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    ACRYLIC SWORD & SCABBARD STAND: This pair of acrylic sword & scabbard stands was designed to hold one sword and its scabbard. Each is 5 inches tall and designed with square edge groves to prevent the sword or scabbard from flipping over as often happens with similar stands with a rounded cut. They will accommodate swords of all sized from small bowie knives to cavalry sabers.  This design presents a very clean and crisp display that is attractive. $27.00

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    U790. HIGH-GRADE PRESENTATION SWORD: This is a Staff & Field saber presented to Colonel William H. Allen. It has a very high-grade and ornate hilt with gem stones (rubies) in the pommel cap and the quillon, and a German-Silver grip with a Damascus blade. Much of the original gold wash is present on the hilt and within the Damascus blade etching. The blade shows some sharpening, which is a good indication this sword may have been carried and saw action in the first battle of the Civil War.

    The top mount presentation reads as follows

     

    From the Soldiers of the
    FIRST REGIMENT OF NEW YORK VOLS.
    TO
    Colonel Wm H. Allen
    AS A TRIBUTE
    of their affection & esteem,
    In Camp before Richmond, Va
    JUNE 1862

    Colonel William H Allen had a short, but colorful career as a military officer, which began with the 1st New York Infantry Regiment. He organized this unit and took it into the first battle of the Civil War and saw combat at Big Bethel, Virginia. However, General Butler reported that Colonel Allen, with a small detachment of his men, had, without orders, burned a wheat field of some twenty-five acres belonging to a widow, which he had safeguarded, his only excuse being that they were getting the wheat. "For this wanton destruction and waste, he had the privates punished and the colonel arrested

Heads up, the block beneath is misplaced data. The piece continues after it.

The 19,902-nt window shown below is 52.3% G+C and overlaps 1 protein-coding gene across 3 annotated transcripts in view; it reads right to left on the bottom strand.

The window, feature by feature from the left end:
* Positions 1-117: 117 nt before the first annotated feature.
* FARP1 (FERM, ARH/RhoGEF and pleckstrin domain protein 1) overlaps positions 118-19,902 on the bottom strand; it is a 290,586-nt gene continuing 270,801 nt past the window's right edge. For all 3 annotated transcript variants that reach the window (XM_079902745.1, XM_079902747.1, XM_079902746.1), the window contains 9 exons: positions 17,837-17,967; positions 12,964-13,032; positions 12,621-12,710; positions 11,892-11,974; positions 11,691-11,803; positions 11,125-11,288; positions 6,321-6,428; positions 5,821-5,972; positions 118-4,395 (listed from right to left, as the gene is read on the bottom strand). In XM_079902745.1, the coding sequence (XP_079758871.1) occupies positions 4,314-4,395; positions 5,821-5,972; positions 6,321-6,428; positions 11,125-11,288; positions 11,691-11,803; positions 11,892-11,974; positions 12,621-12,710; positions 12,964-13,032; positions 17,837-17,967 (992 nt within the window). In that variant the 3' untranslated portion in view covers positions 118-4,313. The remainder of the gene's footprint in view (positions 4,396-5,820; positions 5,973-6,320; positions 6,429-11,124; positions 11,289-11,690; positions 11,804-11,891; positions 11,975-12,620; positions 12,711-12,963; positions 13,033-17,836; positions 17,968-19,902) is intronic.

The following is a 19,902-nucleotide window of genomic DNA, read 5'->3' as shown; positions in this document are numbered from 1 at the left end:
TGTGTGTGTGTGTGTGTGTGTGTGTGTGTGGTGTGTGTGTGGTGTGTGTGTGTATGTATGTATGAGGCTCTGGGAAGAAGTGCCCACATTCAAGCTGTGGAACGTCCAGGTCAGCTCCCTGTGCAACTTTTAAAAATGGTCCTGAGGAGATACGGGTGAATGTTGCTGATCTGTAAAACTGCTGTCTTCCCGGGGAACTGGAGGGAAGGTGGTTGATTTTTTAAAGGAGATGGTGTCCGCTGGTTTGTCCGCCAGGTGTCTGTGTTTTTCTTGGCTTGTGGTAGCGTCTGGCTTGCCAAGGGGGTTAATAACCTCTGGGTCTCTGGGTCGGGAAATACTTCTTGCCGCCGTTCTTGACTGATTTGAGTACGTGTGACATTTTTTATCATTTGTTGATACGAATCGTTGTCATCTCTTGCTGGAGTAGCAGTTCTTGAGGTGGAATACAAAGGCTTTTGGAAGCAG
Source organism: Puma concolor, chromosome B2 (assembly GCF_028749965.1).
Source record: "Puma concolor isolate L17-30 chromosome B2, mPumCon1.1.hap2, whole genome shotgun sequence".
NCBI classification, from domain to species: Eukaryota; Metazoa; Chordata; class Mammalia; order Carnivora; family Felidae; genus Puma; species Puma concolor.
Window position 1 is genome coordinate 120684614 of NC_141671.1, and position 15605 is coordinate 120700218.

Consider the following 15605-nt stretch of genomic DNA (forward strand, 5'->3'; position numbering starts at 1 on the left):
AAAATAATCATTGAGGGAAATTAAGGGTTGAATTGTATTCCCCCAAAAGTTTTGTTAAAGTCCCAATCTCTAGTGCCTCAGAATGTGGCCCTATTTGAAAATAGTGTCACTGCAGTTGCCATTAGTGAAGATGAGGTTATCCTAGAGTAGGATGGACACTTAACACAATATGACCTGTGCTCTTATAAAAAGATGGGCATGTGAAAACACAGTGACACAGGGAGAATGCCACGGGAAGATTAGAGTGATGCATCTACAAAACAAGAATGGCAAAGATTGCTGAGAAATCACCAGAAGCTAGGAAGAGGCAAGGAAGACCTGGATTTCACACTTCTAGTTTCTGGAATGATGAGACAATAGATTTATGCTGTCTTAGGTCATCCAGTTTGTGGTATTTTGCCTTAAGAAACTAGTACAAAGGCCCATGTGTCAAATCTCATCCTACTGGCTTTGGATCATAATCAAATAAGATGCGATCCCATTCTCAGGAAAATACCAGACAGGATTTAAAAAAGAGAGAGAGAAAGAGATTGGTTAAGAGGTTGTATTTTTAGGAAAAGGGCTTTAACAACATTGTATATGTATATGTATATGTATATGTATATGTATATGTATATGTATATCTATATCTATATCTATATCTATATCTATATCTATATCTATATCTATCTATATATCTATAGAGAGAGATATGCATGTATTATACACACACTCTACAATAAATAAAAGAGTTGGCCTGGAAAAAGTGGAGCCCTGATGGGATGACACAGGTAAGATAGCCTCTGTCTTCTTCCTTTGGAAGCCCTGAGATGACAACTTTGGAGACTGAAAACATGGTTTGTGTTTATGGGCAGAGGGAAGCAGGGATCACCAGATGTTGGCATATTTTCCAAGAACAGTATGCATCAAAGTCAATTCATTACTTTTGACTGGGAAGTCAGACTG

and held for trial, as such destruction and waste of the property of our enemies even, will disgrace us." Colonel Allen was shortly thereafter court martialed on six charges and cashiered. Still this did not stop him from serving the Union and he returned to New York and mustered into Field & Staff with the New York 7th Infantry National Guard for a period of 4-months as the units Pay Master and on the rolls with the 2nd Company. In September, 1862 Colonel Allen accepted a commission into Field & Staff NY 145th Infantry; however, he did not muster-in the required number of soldiers to warrant or obtain the commission. In fact, he never received the authority to raise troops. He remained with the unit as it moved south, but charges of drunkenness caused his muster-in to be canceled. Since Colonel Allen did not received a commission and was never completely mustered-in, the charges made in November 1862 for a court martial went nowhere. Yet he still was not done serving the military. It is not known what command or unit he was with in 1863, but he did have some involvement in quelling the Draft Riot in New York City. Records document an order requesting the Seventh Regiment to meet that evening, at their drill-rooms, at eight o'clock, to consult on the measures necessary to be taken in the present unexpected crisis, and another to the late two-years' volunteers then in the city, to report at the same hour in Grand Street, to Colonel William H. Allen, for temporary duty.

    Here is a very unique high-grade presentation sword with gem stones and history just as valuable. The large Burmese ruby alone has a value that exceed $7000.00.  $12,500.00